The Mezger Six: Evolution of an Automotive Game-Changer

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Porsche

How one of Porsche’s best engines evolved alongside one of its worst.

If you’re not old enough to rent a car then the only Porsche you’ve likely ever known is the current iteration: the business-savvy, Volkswagen-owned, SUV-making, hot mom transporter with engines cooled by witchcraft/water. Roll the clock back 25 years, however, and you have a completely different company.

From their inception all the way up through the mid-’90s, Porsche was a small, family owned, sports car company run by a bunch of brilliant engineers who had the business sense of a golden retriever with a learning disability. They would do things like build the fastest, most technologically advanced car in the world, and then sell it for less than half what it cost them to make it. Their business philosophy was essentially, “let’s just go racing and we’ll figure everything else out later.”

Well, by the time the late-’90s arrived, Porsche was a financial nightmare. The company was hemorrhaging money to the point of having to take on side hustles building engines for competitors to pay the bills. They were turning into Germany’s version of Lotus, and the vultures were beginning to circle. Toyota was waving an inflation-adjusted $2 billion under their nose to be a jewel in their corporate crown. Porsche had reached a defining crossroads. They could either take the easy way out and be the automotive equivalent of a trophy wife, or bet on themselves and risk everything. Hindsight being what it is, we know how things shook out: They told Toyota thanks but no thanks, took a few business classes, and pulled off one of the more impressive financial turnarounds in automotive history. The blueprint of which was hardly groundbreaking: cut costs, increase efficiency. Enter, the M96.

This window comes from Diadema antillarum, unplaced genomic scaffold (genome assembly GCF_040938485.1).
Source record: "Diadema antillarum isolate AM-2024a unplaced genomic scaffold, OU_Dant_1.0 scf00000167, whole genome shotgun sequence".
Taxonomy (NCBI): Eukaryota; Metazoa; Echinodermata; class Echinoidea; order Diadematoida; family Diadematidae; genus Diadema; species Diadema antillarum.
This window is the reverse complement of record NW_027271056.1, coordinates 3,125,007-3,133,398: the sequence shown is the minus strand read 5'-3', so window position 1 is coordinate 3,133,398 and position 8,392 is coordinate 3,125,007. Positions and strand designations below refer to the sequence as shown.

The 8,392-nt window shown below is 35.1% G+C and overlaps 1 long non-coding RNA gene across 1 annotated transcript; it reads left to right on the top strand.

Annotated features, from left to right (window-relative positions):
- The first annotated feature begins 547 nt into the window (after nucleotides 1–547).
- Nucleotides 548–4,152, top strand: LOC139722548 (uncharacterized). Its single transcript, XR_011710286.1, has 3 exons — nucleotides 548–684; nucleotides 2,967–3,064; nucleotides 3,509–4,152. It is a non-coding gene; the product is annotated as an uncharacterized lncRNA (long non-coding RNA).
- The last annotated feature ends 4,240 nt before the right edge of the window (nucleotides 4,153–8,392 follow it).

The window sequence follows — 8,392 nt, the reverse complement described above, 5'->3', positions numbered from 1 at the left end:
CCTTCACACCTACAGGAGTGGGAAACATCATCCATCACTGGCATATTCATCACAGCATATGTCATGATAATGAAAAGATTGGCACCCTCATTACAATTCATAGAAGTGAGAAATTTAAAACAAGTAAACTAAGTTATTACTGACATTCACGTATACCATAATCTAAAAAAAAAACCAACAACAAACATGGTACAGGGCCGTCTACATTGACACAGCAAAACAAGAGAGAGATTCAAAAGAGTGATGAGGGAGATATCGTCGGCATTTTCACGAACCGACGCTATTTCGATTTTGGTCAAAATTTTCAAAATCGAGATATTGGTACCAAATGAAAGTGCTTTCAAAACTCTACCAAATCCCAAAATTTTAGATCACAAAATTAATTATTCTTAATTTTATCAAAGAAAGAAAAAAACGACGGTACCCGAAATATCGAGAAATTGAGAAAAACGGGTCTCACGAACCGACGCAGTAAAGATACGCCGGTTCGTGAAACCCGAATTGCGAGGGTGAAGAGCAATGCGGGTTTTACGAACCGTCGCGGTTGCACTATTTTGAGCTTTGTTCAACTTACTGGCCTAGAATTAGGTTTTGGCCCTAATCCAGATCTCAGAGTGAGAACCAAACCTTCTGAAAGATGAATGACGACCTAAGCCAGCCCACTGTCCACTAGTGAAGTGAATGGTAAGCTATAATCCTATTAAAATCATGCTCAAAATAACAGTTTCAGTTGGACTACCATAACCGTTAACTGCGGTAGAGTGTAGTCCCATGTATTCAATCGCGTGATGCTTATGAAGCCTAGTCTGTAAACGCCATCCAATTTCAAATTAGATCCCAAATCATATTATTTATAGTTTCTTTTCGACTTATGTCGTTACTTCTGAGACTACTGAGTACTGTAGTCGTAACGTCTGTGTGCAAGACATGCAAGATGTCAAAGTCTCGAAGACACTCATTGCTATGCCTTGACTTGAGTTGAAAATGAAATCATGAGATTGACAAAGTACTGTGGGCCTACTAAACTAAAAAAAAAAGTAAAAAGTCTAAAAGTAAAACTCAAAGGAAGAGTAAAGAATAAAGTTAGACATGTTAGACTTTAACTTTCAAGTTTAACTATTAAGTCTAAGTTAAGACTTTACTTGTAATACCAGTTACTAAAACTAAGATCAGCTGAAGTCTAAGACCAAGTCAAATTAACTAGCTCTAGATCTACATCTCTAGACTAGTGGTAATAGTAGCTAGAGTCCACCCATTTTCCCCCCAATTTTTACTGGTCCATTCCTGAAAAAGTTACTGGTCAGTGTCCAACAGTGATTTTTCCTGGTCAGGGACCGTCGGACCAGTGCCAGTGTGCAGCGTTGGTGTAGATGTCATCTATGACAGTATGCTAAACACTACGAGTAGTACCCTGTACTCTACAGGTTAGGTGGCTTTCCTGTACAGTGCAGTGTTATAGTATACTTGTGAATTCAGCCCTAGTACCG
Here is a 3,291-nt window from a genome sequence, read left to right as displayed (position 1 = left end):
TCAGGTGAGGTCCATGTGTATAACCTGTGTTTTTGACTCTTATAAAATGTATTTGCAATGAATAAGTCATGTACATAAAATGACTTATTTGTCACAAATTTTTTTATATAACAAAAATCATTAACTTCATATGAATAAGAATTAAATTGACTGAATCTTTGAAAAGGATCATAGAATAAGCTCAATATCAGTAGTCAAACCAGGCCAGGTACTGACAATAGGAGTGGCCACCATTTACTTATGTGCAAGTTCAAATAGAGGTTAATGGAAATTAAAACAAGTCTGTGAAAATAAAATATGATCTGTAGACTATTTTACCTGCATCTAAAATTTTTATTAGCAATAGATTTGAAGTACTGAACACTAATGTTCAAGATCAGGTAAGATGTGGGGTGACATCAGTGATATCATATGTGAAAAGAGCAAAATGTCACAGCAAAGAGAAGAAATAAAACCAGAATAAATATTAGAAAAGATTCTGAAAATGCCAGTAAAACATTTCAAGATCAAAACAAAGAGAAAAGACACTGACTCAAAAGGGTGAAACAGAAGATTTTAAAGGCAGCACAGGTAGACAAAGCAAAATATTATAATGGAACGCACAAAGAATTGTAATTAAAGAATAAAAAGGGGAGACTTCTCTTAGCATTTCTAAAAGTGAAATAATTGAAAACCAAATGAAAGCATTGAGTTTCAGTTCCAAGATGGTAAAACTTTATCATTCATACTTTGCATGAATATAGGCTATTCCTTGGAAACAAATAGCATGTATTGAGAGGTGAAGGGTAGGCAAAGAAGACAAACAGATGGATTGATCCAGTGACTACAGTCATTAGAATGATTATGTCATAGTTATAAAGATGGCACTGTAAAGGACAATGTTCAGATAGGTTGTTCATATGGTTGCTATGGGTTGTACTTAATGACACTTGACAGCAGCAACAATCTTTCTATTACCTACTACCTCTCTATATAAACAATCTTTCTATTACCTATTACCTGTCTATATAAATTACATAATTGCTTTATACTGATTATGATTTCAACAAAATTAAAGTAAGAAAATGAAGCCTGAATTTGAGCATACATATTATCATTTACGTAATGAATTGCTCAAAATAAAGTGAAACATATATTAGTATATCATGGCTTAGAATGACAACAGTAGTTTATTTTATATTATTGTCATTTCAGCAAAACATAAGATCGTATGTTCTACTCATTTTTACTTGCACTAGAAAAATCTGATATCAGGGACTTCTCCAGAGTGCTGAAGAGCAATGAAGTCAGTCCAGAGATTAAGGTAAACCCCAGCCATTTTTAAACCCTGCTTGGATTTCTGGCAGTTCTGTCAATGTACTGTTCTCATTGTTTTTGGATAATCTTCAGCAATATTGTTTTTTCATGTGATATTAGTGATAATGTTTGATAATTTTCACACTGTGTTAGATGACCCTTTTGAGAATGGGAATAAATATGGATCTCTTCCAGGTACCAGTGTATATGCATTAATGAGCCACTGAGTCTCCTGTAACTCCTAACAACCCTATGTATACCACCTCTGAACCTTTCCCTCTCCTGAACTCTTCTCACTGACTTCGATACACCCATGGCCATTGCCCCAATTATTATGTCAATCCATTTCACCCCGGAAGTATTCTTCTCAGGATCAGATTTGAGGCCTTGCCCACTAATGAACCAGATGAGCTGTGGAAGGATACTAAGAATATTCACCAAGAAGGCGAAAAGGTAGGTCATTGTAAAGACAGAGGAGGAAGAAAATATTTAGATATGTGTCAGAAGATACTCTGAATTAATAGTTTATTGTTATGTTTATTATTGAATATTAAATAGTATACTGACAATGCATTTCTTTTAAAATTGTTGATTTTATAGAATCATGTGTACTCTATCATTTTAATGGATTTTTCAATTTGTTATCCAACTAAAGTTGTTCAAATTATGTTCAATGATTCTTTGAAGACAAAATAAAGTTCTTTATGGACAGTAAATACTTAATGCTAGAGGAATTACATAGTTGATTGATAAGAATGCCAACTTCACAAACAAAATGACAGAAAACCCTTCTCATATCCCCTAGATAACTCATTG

The M96 engine was meant to be Porsche’s first step toward a brighter future. It was an all-new, water-cooled flat-six and the physical embodiment of Porsche’s new lower cost, higher efficiency lifestyle. It contained fewer parts than its air-cooled older brother (408 compared to 480), was shorter, lighter, cheaper to produce, and only took one man-hour to assemble instead of the previous seven. Unfortunately, it would also prove to be one of the worst engines the company ever made.

The thing about cutting the time and money required to make something is, the quality and reliability of that something tend be reflective of that, and Porsche’s new engine was no exception. From cracked cylinder heads to the legendary IMS bearing failure (which effectively turned your 996 into a paper weight you could sit in), the laundry list of problems associated with M96 are well documented. However, thanks to a last-minute intervention by Porsche’s old brain trust (read: racing department), instead of powering all upcoming 911 models as planned, it only ended up powering most 911s.

 

The M96 was meant to be Porsche’s first step toward a brighter future… Unfortunately, it would also prove to be one of the worst engines the company ever made.

 

The problem with the M96 wasn’t that it was an expensive, unreliable, poorly-engineered dumpster fire of an engine (googling “996 LS1 swap” will quickly prove it was), but that it couldn’t go racing. The M96 was a wet-sump engine. Wet-sump engines can’t go racing. 911s go racing. That’s their thing. The day that it’s not their thing is the day the fabric of reality as we know it tears apart. Thankfully, the guys in the racing department realized this and proceeded to bitch and moan until the company finally agreed to cook up an engine whose oil pressure didn’t drop to 30 psi under hard cornering. The problem was they only had a few months and a used parts bin to make it happen.

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